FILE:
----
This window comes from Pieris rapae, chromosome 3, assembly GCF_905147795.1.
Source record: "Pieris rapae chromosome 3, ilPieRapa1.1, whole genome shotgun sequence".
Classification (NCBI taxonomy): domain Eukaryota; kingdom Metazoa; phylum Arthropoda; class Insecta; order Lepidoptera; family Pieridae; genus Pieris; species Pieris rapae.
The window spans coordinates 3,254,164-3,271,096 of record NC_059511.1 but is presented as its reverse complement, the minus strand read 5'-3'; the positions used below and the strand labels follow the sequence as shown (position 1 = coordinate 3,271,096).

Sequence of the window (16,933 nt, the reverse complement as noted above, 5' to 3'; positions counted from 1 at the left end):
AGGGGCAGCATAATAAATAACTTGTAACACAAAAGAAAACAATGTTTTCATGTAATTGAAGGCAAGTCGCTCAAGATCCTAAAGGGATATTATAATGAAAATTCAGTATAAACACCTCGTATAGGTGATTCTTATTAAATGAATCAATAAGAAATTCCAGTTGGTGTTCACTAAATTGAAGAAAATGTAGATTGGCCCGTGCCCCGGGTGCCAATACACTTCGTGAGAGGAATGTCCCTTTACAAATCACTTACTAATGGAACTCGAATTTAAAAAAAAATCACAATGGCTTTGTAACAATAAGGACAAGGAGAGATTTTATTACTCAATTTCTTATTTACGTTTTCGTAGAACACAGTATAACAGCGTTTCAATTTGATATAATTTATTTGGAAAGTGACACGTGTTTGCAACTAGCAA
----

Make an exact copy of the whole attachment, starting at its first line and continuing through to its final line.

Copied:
This window comes from Pieris rapae, chromosome 3, assembly GCF_905147795.1.
Source record: "Pieris rapae chromosome 3, ilPieRapa1.1, whole genome shotgun sequence".
Classification (NCBI taxonomy): domain Eukaryota; kingdom Metazoa; phylum Arthropoda; class Insecta; order Lepidoptera; family Pieridae; genus Pieris; species Pieris rapae.
The window spans coordinates 3,254,164-3,271,096 of record NC_059511.1 but is presented as its reverse complement, the minus strand read 5'-3'; the positions used below and the strand labels follow the sequence as shown (position 1 = coordinate 3,271,096).

Sequence of the window (16,933 nt, the reverse complement as noted above, 5' to 3'; positions counted from 1 at the left end):
AGGGGCAGCATAATAAATAACTTGTAACACAAAAGAAAACAATGTTTTCATGTAATTGAAGGCAAGTCGCTCAAGATCCTAAAGGGATATTATAATGAAAATTCAGTATAAACACCTCGTATAGGTGATTCTTATTAAATGAATCAATAAGAAATTCCAGTTGGTGTTCACTAAATTGAAGAAAATGTAGATTGGCCCGTGCCCCGGGTGCCAATACACTTCGTGAGAGGAATGTCCCTTTACAAATCACTTACTAATGGAACTCGAATTTAAAAAAAAATCACAATGGCTTTGTAACAATAAGGACAAGGAGAGATTTTATTACTCAATTTCTTATTTACGTTTTCGTAGAACACAGTATAACAGCGTTTCAATTTGATATAATTTATTTGGAAAGTGACACGTGTTTGCAACTAGCAA